Probably the most important thing we learned from this process, was due to our decision to integrate traditional techniques in our designs. That is: propagation is not just a way to reduce waste and save money; it has the potential to support multiple relationships of circularity in home gardens. This is particularly clear in the practice of seed-saving, where plants left to flower nourish pollinators and birds while also benefiting from them in turn (via pollination and the distribution of seeds). With other methods, such as propagation by cuttings or divisions, gardeners may contribute to the establishment of new forms of circularity, since these methods require the sharing of plant materials between gardeners. To the extent that such exchanges become normalized or inspire other forms of reciprocity over time, they can give rise to circular social relations.
To put it another way, propagation has the potential to multiply, not only plants, but connections between gardeners, local environments and their communities. Further, it does this while reducing external inputs and outputs—many of which generate negative social and environmental effects at a distance (e.g., emissions from the transportation of plants and plastic pollution from single-use containers). We started to see the devices as part of a complex network of overlapping circular processes; they were nodes at which relationships that might be obscured by devices such as greenhouses or propagating cases, could be made visible.
Our Propagation Case, for example, is an adaptation of the kind of plastic covered tray that many gardeners use, but it is made from a re-used clamshell container; instead of individual plastic cells, it makes use of soil blocks positioned on top of a bed of course sand. The surprising integrity of these blocks, particularly as the roots grow and bind the soil, is a subtle but powerful way to visualize the soil’s capillary action. It also demonstrates that the holding and moisture-retaining qualities of plastic are not as irreplaceable as we might think.
Similarly, our combination Composter-Propagator, takes the principle behind hot beds and pairs it with mini greenhouses (i.e., re-used beverage bottles inserted into the sides of a backyard composter). The heat produced by decomposing materials inside the composter speeds the growth of roots on plant cuttings, while also bringing attention to the action of otherwise invisible bacteria within the soil.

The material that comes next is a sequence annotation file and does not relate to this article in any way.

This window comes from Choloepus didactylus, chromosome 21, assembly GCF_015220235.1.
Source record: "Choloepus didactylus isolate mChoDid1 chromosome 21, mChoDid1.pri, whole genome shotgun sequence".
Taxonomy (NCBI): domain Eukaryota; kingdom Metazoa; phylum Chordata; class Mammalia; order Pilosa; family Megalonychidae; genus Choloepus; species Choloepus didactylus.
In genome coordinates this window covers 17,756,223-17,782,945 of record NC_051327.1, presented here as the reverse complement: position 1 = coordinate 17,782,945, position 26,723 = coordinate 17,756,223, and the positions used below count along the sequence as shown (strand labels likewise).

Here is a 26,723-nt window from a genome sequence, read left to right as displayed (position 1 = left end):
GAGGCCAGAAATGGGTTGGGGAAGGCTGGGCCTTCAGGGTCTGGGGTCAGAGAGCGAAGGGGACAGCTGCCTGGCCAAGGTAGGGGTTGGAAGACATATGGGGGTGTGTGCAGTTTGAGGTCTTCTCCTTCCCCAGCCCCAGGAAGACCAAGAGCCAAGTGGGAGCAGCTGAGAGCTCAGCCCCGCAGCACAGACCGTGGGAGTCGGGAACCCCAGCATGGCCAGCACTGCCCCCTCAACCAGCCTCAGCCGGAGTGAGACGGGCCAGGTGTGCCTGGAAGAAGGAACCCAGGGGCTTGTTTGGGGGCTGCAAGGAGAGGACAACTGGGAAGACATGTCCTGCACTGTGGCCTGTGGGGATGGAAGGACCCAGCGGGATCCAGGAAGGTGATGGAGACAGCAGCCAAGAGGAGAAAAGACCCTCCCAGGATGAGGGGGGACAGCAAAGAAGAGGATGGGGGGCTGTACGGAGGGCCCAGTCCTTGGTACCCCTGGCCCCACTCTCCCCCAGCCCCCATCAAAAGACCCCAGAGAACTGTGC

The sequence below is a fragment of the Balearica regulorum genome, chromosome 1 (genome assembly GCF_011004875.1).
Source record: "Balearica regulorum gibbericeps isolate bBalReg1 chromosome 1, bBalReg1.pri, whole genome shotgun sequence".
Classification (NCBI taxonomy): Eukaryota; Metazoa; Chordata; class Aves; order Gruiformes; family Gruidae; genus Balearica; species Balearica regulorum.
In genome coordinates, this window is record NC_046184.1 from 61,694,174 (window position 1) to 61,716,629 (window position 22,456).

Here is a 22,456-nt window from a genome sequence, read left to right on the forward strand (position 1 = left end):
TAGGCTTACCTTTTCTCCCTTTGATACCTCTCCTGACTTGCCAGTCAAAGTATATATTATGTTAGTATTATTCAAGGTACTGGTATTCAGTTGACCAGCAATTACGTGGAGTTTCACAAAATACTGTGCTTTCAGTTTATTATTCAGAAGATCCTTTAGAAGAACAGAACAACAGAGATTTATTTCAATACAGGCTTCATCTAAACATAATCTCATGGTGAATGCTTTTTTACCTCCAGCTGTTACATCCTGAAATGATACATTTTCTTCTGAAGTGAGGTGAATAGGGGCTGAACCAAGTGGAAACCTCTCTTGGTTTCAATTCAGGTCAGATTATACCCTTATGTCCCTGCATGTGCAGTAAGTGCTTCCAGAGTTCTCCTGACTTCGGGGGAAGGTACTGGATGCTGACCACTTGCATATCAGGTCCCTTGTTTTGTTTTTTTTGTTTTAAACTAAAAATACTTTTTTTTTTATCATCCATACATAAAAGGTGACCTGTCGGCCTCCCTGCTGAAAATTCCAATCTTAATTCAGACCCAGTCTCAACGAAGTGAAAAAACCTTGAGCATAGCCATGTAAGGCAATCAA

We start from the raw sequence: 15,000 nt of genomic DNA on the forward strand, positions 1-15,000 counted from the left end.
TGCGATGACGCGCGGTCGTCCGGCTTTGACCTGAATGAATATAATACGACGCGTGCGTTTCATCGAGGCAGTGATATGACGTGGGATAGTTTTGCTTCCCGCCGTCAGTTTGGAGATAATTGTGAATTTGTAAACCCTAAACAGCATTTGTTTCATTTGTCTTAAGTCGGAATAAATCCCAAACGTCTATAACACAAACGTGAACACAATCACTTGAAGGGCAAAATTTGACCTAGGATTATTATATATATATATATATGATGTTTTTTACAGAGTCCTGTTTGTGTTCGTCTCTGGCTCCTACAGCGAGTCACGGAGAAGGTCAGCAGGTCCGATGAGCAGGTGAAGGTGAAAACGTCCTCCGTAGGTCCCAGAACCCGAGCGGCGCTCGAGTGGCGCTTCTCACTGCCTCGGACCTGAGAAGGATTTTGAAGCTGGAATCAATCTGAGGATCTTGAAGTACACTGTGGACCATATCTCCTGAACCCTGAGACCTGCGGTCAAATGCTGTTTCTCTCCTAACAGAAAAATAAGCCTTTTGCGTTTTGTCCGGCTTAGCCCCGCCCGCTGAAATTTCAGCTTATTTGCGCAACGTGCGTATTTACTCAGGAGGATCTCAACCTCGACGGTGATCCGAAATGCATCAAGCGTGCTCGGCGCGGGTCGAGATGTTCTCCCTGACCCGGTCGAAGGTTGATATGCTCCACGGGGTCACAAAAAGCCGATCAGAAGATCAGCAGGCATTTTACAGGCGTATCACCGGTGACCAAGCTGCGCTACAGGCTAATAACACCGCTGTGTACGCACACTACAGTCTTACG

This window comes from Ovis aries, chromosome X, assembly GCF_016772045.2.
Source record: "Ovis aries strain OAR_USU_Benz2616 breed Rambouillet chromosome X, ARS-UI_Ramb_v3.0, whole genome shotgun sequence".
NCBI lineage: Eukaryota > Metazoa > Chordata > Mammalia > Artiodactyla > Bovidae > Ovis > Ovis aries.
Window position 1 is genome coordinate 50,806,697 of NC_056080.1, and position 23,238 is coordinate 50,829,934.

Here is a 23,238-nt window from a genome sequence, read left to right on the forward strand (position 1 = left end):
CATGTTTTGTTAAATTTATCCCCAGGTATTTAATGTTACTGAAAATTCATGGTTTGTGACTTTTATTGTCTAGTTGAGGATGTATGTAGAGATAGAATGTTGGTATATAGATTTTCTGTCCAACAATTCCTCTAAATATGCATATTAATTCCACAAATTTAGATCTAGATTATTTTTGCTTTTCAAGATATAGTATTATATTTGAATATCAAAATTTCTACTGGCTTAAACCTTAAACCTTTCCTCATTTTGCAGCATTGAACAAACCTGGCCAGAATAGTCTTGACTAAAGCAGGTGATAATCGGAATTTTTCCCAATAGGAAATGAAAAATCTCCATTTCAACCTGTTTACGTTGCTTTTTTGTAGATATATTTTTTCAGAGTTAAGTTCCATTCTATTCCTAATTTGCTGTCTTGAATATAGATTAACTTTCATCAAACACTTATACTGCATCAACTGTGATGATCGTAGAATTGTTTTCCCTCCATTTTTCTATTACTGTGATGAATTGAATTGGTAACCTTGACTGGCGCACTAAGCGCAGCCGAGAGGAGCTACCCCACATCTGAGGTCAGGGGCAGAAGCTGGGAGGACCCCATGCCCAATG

Finally, our Propagation Bulletin Board—which includes shelves on which gardeners can leave cuttings or rooted seedlings, as well as a message board—uses a familiar piece of community infrastructure to visualize the role of social contacts and communication in the propagation of plants.
Designing for a Future Community of Propagators
As we worked with prototypes of the first two devices and considered options for building the third, I came to appreciate that all three devices are more radical than they seem on first glance. This is because, achieving environmental control through methods that are cheaper, more sustainable and supportive of circular relationships, requires changes in human behavior. Some of these are minor (e.g., the seed-starting case, which requires that you spend time forming soil blocks instead of shopping for plastic seed trays), while others are more substantial. The composter-propagator for example, requires that you coordinate the taking of cuttings not only with seasonal changes in plant growth, but also the collection and assembly of different kinds of garden waste.
Any change that involves an investment of time or attention is difficult to make in a society organized around competition and narrow definitions of productivity. Our devices invite gardeners not just to make their own plants, but to participate in relationships with beings and processes or people with whom they might not otherwise have a connection. In some cases, theses are relationships that must be invented or re-invented. The bulletin board, for example, presumes a community of propagators, but this does not yet really exist, at least not in the geographically-concentrated sense that a bulletin board implies.
Through our efforts to educate and connect people as well as facilitate propagation, we envision a community in which it is common to make plants and in which circularity and cooperation are shared values as opposed to idealized concepts that require explaining. Our devices imagine a world in which the values that currently motivate so many of our choices—ease, convenience, novelty, instant gratification—are replaced, or at least disrupted, by others: a more nuanced knowledge of plants, an abundance of birds and pollinators, the ability to give and receive gifts. While it is far from a straight or even continuous line from one set of values to the other, in the space between them, we hope that something new and worthwhile might nonetheless begin to take shape.